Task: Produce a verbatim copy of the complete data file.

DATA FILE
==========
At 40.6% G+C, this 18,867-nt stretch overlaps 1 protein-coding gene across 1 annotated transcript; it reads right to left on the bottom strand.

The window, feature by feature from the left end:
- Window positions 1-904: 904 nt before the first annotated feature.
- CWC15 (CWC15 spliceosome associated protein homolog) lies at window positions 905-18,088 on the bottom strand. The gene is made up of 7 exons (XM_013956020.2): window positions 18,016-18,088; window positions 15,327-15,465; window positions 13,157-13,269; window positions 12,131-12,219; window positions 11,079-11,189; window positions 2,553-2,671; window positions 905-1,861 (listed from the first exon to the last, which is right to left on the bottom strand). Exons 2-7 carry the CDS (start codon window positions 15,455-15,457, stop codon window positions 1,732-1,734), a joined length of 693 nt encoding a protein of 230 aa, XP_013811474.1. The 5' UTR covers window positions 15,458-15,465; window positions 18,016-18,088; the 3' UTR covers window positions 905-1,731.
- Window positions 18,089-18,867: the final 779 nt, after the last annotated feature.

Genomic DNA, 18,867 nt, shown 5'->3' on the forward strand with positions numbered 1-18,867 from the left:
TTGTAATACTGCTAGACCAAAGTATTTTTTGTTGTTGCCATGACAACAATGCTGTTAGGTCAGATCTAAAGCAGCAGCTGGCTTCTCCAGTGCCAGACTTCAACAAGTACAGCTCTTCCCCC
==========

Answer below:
At 40.6% G+C, this 18,867-nt stretch overlaps 1 protein-coding gene across 1 annotated transcript; it reads right to left on the bottom strand.

The window, feature by feature from the left end:
- Window positions 1-904: 904 nt before the first annotated feature.
- CWC15 (CWC15 spliceosome associated protein homolog) lies at window positions 905-18,088 on the bottom strand. The gene is made up of 7 exons (XM_013956020.2): window positions 18,016-18,088; window positions 15,327-15,465; window positions 13,157-13,269; window positions 12,131-12,219; window positions 11,079-11,189; window positions 2,553-2,671; window positions 905-1,861 (listed from the first exon to the last, which is right to left on the bottom strand). Exons 2-7 carry the CDS (start codon window positions 15,455-15,457, stop codon window positions 1,732-1,734), a joined length of 693 nt encoding a protein of 230 aa, XP_013811474.1. The 5' UTR covers window positions 15,458-15,465; window positions 18,016-18,088; the 3' UTR covers window positions 905-1,731.
- Window positions 18,089-18,867: the final 779 nt, after the last annotated feature.

Genomic DNA, 18,867 nt, shown 5'->3' on the forward strand with positions numbered 1-18,867 from the left:
TTGTAATACTGCTAGACCAAAGTATTTTTTGTTGTTGCCATGACAACAATGCTGTTAGGTCAGATCTAAAGCAGCAGCTGGCTTCTCCAGTGCCAGACTTCAACAAGTACAGCTCTTCCCCC